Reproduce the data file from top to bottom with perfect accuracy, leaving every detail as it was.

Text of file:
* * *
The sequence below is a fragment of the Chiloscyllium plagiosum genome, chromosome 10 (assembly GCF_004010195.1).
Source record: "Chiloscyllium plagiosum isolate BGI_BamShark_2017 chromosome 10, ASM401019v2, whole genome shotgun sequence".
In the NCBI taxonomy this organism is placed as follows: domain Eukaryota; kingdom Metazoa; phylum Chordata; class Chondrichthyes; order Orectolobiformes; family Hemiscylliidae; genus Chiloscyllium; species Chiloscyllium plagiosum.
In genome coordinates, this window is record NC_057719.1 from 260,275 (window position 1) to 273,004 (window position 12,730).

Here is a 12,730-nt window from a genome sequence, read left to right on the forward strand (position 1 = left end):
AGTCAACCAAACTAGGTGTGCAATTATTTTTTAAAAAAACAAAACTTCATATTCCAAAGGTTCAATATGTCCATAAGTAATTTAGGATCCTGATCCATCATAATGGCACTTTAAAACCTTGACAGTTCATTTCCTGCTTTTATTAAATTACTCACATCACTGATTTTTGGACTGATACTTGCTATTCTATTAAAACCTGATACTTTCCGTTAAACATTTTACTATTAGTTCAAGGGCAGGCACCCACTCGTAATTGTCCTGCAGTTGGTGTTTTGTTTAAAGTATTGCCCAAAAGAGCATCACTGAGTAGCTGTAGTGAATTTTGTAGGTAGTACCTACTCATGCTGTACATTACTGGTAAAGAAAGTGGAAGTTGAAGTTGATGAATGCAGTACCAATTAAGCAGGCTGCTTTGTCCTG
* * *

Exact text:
The sequence below is a fragment of the Chiloscyllium plagiosum genome, chromosome 10 (assembly GCF_004010195.1).
Source record: "Chiloscyllium plagiosum isolate BGI_BamShark_2017 chromosome 10, ASM401019v2, whole genome shotgun sequence".
In the NCBI taxonomy this organism is placed as follows: domain Eukaryota; kingdom Metazoa; phylum Chordata; class Chondrichthyes; order Orectolobiformes; family Hemiscylliidae; genus Chiloscyllium; species Chiloscyllium plagiosum.
In genome coordinates, this window is record NC_057719.1 from 260,275 (window position 1) to 273,004 (window position 12,730).

Here is a 12,730-nt window from a genome sequence, read left to right on the forward strand (position 1 = left end):
AGTCAACCAAACTAGGTGTGCAATTATTTTTTAAAAAAACAAAACTTCATATTCCAAAGGTTCAATATGTCCATAAGTAATTTAGGATCCTGATCCATCATAATGGCACTTTAAAACCTTGACAGTTCATTTCCTGCTTTTATTAAATTACTCACATCACTGATTTTTGGACTGATACTTGCTATTCTATTAAAACCTGATACTTTCCGTTAAACATTTTACTATTAGTTCAAGGGCAGGCACCCACTCGTAATTGTCCTGCAGTTGGTGTTTTGTTTAAAGTATTGCCCAAAAGAGCATCACTGAGTAGCTGTAGTGAATTTTGTAGGTAGTACCTACTCATGCTGTACATTACTGGTAAAGAAAGTGGAAGTTGAAGTTGATGAATGCAGTACCAATTAAGCAGGCTGCTTTGTCCTG